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NASA forced to abandon plans for 3D camera in next Mars rover, James Cameron not losing faith yet

Vlad Savov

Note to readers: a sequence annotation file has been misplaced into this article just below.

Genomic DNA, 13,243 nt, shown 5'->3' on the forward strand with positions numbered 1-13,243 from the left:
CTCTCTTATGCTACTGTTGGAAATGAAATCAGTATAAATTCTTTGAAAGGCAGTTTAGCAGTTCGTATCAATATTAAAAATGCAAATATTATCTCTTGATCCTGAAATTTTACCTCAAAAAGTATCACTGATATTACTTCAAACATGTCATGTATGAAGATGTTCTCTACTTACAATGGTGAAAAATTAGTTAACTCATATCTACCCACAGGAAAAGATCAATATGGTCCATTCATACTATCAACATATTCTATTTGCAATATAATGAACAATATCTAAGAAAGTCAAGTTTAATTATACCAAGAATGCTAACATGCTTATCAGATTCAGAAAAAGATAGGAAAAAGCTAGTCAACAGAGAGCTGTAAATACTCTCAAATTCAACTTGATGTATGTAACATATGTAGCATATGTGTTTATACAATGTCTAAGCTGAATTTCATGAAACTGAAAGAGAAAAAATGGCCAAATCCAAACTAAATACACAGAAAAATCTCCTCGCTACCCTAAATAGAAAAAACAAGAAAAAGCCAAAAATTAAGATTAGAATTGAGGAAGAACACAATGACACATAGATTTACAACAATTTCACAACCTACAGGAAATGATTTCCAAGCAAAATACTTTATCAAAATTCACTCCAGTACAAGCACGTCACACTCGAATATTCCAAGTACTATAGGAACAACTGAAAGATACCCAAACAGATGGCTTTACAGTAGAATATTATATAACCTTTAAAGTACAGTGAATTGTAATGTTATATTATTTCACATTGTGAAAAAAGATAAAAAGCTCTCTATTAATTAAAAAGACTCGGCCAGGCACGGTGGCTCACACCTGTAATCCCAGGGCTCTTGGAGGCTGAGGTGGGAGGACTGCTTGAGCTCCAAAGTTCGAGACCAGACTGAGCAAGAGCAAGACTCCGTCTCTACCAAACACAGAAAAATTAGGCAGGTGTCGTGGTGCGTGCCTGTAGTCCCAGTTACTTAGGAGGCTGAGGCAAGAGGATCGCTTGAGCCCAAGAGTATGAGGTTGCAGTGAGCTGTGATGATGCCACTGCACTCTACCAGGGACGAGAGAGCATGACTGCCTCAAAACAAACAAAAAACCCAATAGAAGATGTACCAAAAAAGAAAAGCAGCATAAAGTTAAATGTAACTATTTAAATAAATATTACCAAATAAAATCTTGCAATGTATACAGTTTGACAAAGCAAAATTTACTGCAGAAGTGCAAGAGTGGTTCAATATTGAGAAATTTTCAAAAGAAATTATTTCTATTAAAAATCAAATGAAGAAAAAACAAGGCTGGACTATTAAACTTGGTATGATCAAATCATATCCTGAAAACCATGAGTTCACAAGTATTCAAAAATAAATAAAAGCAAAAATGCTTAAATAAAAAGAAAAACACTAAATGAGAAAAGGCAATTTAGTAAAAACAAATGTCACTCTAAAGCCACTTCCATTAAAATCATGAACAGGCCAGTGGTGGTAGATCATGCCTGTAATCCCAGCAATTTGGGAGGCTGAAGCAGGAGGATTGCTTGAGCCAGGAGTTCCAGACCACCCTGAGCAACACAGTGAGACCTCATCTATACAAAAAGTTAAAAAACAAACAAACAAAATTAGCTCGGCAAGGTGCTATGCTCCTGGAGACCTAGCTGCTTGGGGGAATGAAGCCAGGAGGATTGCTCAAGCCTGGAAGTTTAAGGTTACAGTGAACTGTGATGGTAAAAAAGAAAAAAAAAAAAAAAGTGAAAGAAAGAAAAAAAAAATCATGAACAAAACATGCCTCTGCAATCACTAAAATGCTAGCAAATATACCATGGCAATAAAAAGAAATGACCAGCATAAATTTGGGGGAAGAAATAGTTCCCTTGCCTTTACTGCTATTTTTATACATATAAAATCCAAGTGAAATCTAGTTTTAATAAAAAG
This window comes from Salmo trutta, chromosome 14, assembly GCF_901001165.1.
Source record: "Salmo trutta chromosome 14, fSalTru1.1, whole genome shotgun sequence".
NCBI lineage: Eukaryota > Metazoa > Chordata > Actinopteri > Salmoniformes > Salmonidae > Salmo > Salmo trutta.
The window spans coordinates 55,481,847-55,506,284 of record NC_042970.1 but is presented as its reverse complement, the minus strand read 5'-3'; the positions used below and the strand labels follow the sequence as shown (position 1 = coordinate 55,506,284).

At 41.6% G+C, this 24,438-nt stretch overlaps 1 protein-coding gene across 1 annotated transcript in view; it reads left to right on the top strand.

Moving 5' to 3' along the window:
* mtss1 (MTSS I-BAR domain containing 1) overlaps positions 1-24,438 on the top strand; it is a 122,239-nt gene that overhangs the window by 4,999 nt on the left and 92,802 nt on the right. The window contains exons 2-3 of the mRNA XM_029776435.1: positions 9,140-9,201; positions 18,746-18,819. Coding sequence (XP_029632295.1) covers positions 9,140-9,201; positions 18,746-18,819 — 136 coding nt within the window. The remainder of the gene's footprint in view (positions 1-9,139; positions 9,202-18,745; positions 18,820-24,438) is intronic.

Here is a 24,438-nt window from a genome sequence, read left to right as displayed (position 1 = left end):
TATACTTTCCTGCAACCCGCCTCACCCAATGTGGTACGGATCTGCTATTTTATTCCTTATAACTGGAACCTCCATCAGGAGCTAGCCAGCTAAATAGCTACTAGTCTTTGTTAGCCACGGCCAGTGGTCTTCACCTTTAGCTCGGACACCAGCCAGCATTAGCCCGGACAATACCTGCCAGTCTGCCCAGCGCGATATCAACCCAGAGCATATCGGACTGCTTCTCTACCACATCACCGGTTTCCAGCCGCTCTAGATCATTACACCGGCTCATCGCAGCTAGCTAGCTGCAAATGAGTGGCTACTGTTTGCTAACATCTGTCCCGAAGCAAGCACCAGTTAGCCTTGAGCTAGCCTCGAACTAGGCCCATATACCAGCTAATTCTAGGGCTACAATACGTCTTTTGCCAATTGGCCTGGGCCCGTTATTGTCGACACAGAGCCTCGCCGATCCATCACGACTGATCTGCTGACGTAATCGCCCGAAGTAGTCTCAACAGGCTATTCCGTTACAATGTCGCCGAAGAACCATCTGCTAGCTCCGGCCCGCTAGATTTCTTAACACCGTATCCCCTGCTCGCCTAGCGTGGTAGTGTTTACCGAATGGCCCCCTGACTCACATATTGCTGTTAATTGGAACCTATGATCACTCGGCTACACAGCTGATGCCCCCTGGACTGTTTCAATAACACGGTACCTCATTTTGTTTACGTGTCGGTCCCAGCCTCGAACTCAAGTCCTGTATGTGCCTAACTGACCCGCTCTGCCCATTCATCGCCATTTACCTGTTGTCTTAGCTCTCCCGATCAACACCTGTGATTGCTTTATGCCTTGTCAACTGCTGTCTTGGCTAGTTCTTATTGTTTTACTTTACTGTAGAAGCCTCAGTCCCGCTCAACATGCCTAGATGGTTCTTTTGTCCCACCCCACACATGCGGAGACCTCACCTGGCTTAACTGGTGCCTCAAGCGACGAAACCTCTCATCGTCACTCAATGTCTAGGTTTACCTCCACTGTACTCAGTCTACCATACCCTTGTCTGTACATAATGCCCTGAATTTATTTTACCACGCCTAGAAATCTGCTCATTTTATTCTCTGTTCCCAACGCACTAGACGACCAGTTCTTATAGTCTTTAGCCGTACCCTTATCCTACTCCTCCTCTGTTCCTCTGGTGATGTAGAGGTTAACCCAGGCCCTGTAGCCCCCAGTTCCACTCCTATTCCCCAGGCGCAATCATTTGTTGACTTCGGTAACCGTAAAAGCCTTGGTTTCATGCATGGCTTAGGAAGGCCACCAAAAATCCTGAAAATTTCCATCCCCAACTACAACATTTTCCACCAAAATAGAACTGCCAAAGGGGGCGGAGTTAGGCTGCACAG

Among the many great feats of his career, film director James Cameron counts the rather unorthodox achievement of being able to convince NASA to use a stereoscopic camera on its next Mars rover project. Unfortunately for him, us, and the hard working folks over at Malin Space Science Systems, technical snags have been encountered in the integration of the jumbo mastcam (pictured above) with the rover's hardware and the resulting delays have caused NASA to nix the idea altogether. You might think that 3D visuals of Red Planet gravel will be no great loss, but the MSSS cams also had zoom lenses attached, whereas the research project will now be returning to tried and true fixed focal length imaging. Ah well, such is the bumpy road to interterrestrial enlightenment. NASA's rover, titled Curiosity, is set to begin its voyage in November of this year, while Cameron and co remain upbeat about the future, saying they're "certain that this technology will play an important role in future missions."

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